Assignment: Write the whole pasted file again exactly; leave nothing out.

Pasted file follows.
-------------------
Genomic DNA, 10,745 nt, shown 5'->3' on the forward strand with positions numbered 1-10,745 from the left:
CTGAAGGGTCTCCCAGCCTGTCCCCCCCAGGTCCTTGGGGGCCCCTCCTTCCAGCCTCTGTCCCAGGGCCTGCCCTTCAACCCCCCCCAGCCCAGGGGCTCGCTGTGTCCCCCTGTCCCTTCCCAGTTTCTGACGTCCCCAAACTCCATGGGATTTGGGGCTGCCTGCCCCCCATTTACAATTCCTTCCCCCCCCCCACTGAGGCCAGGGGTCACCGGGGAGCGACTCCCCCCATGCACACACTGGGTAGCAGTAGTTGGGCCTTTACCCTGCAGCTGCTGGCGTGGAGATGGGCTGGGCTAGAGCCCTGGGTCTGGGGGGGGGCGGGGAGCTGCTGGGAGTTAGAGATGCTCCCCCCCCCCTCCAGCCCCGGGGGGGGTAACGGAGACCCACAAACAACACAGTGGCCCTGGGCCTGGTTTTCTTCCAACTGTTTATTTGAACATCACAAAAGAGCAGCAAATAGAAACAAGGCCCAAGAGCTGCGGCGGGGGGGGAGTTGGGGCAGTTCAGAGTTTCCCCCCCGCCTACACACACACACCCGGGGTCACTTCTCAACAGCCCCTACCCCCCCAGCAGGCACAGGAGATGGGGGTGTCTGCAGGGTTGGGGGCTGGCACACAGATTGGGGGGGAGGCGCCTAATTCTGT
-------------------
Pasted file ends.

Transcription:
Genomic DNA, 10,745 nt, shown 5'->3' on the forward strand with positions numbered 1-10,745 from the left:
CTGAAGGGTCTCCCAGCCTGTCCCCCCCAGGTCCTTGGGGGCCCCTCCTTCCAGCCTCTGTCCCAGGGCCTGCCCTTCAACCCCCCCCAGCCCAGGGGCTCGCTGTGTCCCCCTGTCCCTTCCCAGTTTCTGACGTCCCCAAACTCCATGGGATTTGGGGCTGCCTGCCCCCCATTTACAATTCCTTCCCCCCCCCCACTGAGGCCAGGGGTCACCGGGGAGCGACTCCCCCCATGCACACACTGGGTAGCAGTAGTTGGGCCTTTACCCTGCAGCTGCTGGCGTGGAGATGGGCTGGGCTAGAGCCCTGGGTCTGGGGGGGGGCGGGGAGCTGCTGGGAGTTAGAGATGCTCCCCCCCCCCTCCAGCCCCGGGGGGGGTAACGGAGACCCACAAACAACACAGTGGCCCTGGGCCTGGTTTTCTTCCAACTGTTTATTTGAACATCACAAAAGAGCAGCAAATAGAAACAAGGCCCAAGAGCTGCGGCGGGGGGGGAGTTGGGGCAGTTCAGAGTTTCCCCCCCGCCTACACACACACACCCGGGGTCACTTCTCAACAGCCCCTACCCCCCCAGCAGGCACAGGAGATGGGGGTGTCTGCAGGGTTGGGGGCTGGCACACAGATTGGGGGGGAGGCGCCTAATTCTGT